Some locations are regarded as a higher corruption risk than others. In particular, a country may have weak government controls and little enforcement, resulting in a high level of day-to-day corruption which could impact on the organisation. For example, it may be difficult to get equipment through customs, or to obtain government permits and approvals, without paying facilitation payments. Higher risk locations can also lead to higher risk projects and business associates (see separate sections below). Some countries can experience higher levels of corruption in one city or region than in others.
Is the organisation doing business in any locations where corruption is regarded as more than a low risk
Transparency International’s Corruption Perceptions Index or equivalent can be used to assist in this assessment. Locations with more than a low risk of corruption may be deemed by the organisation as “medium” or “high” risk, which may result in the organisation imposing a higher level of controls in relation to activities by the organisation in those locations. For example, an organisation may determine that:
Some sectors may pose a higher level or different type of corruption risk than others (for example, in some locations, one sector (e.g. road construction) may be regarded as less well-controlled and as a result more corrupt than another sector (e.g. power generation). The organisation may assess that a higher level of control or approval is necessary in relation to any identified higher risk sector.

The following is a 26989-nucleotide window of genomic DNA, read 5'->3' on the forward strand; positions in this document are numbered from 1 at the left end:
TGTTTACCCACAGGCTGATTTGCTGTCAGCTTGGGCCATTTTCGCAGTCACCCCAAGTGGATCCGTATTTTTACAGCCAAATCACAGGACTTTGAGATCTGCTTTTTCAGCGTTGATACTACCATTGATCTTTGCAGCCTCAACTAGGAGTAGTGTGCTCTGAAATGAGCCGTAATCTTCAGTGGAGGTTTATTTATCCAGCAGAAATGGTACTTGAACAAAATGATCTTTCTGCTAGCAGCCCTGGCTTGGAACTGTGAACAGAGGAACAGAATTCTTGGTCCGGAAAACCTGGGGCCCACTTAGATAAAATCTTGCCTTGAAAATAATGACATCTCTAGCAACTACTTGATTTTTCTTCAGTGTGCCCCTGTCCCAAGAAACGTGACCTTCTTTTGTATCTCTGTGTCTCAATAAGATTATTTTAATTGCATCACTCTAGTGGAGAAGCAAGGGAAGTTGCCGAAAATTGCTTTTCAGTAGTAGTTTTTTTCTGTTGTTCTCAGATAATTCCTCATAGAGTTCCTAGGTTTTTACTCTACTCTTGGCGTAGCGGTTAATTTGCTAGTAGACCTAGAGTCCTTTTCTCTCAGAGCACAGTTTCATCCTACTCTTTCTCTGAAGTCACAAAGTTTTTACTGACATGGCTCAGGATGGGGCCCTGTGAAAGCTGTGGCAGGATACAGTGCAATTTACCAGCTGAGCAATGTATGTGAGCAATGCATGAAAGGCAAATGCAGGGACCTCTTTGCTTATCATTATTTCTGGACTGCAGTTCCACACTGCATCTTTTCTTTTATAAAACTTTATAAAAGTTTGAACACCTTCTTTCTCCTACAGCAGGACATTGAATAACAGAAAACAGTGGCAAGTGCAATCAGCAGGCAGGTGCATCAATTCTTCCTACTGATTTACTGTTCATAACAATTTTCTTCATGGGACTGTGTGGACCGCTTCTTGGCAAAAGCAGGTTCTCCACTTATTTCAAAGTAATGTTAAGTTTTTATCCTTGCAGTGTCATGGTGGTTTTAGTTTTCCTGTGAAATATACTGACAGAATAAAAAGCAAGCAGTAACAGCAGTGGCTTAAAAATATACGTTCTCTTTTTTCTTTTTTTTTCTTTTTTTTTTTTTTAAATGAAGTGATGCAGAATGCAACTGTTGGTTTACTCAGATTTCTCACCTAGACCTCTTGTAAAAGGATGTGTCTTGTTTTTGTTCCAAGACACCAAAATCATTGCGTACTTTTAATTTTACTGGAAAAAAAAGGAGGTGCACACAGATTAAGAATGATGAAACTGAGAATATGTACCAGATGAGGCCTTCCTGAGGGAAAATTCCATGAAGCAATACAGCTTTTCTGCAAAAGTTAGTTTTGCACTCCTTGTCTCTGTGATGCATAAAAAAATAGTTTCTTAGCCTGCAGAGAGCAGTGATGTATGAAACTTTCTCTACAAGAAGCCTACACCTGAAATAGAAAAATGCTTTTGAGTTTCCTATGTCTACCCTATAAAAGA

If the organisation has carried out separate specific Country Corruption Risk Assessments, then a summary of these assessments can be included in this section of the Organisation Corruption Risk Assessment.
See Country Corruption Risk Assessment for further guidance on this aspect.
Some projects or activities may be regarded as a higher corruption risk than others. For example, it may be easier for an organisation to control corruption risk where:
The organisation may undertake a large number of projects of similar risk, in which case it may be able adequately to assess its project risk in the Organisation Corruption Risk Assessment. However, if the organisation undertakes a wide variety of projects or activities with differing levels of risk, it may need to assess project-specific risks. For example, it may grade the projects in categories according to assessed risk (e.g. low, medium and high) and require that projects which are “medium” or “high” risk should have a higher level of control. This risk grading could be based on factors such as the size of the project, the location in which it is being undertaken, and the organisation’s scope of work. For example, an organisation may determine that:
If the organisation has carried out separate specific Project Corruption Risk Assessments, then a summary of these assessments can be included in this section of the Organisation Corruption Risk Assessment.
See Project Corruption Risk Assessment for further guidance on this aspect.
Some business associates may pose a higher corruption risk to the organisation than others. The risk depends on many factors, including the ethics of the business associate, the level of anti-corruption controls the business associate has in place, the type of activity the business associate is carrying out, the size of the business associate’s scope of work for the organisation, and the location in which the business associate is carrying out its activities. For example:
The organisation might conclude that specific anti-corruption controls do not need to be implemented in relation to these low risk suppliers.